A Look at the Next 10 Years in Life Science

The life science industry is in the midst of tremendous change, from the realignment of large pharma, to the convergence of digital health and traditional medicine, to changes in funding models for basic research, to the rise of agbio.  In fact, very little in 2015 looks as it did just 10 years ago.

That’s why the Council for Entrepreneurial Development (CED), the nation’s largest and longest-running entrepreneurial network, is focusing not just on today’s reality, but forecasting future opportunities at the 23rd Annual CED Life Science Conference – #TheNext10 –  scheduled for March 3–4 at the Raleigh Convention Center. We are pleased to work with our partners, the North Carolina Biotechnology Center and NC Biosciences, to bCED LSC 15ring together scientists, innovators, and visionaries who are using science and technology to make our lives better and change the world.

Why should we care about the future of life science?  Because virtually no one will be unaffected by the changes that will occur in the next 10 years.  That’s why we’re honored to include as our opening keynote Herb Boyer, the co-founder of Genentech, who pioneered the field of genetic engineering a generation ago and continues to look ahead to the promise of further scientific discovery.  He will be joined on the main stage by John Lechleiter, CEO, president and chairman of Eli Lilly, sharing his perspective on leading global innovation; and Dennis Gillings, founder and executive chairman of Quintiles, breaking new ground at the intersection of big data and medicine.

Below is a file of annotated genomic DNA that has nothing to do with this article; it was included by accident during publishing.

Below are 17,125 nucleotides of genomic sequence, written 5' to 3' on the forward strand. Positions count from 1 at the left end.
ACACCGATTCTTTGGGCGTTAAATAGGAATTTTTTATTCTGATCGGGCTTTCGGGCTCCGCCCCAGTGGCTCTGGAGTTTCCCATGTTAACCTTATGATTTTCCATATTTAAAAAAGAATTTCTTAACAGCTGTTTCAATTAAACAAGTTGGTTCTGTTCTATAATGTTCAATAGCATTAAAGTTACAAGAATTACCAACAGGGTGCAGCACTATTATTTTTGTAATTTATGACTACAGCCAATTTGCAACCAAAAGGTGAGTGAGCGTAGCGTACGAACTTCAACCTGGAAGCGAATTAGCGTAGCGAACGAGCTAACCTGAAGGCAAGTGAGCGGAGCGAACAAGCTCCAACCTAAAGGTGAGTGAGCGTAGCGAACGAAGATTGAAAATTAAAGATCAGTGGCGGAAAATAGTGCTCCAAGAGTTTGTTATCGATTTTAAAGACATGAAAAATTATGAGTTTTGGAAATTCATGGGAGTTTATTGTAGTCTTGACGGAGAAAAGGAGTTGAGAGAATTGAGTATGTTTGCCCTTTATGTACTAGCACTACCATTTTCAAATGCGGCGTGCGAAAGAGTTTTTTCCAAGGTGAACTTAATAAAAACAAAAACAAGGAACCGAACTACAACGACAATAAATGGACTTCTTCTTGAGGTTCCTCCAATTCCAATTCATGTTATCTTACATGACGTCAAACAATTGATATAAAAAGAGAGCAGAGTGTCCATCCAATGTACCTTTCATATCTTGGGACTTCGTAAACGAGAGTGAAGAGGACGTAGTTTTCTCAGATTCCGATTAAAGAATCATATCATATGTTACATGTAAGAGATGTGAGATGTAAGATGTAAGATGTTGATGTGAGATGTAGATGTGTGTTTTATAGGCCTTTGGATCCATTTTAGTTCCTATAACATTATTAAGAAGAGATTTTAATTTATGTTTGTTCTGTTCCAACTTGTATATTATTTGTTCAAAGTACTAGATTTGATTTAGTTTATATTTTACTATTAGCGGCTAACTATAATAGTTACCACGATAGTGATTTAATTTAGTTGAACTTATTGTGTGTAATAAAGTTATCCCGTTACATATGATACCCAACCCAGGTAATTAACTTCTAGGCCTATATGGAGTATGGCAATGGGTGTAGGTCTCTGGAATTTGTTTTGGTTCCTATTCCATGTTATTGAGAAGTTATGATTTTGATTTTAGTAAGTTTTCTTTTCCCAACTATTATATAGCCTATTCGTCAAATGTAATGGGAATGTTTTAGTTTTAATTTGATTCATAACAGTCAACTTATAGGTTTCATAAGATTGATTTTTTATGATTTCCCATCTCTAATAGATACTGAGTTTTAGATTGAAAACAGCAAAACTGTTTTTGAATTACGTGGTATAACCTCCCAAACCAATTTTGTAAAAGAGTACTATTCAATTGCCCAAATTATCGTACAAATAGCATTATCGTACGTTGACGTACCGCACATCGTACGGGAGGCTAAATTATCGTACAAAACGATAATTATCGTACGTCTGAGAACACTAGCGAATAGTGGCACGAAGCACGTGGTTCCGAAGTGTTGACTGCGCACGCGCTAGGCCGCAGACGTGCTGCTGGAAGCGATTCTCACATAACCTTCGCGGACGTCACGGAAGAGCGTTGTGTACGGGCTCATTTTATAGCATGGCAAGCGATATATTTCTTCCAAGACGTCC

Our speakers have been chosen for maximum disruptive thinking, including leaders in patient advocacy and venture philanthropy who are upending the traditional relationships between researchers and patient groups.  Our North Carolina-featured panelists include Josh Sommer, recently named one of Forbes Magazine’s “30 Under 30” in Science and Healthcare, for founding the nonprofit Chordoma Foundation, dedicated to supporting research for his own rare form of cancer. The much-anticipated session on personalized medicine includes a company dedicated to turning back the clock on aging as the most effective way to reduce risk factors for disease, coupled with a principal scientist from Google X Life Sciences.  And throughout, North Carolina’s most cutting-edge startups will showcase the best thinking from our world-class universities and the labs based in the internationally renowned Research Triangle Park.

North Carolina has a reputation for fresh thinking in life science, and the conversation will be lively and provocative as we explore #TheNext10. We invite you to join us at http://www.cednc.org/lifescience/

Joan Siefert Rose is President of North Carolina’s Council for Entrepreneurial Development

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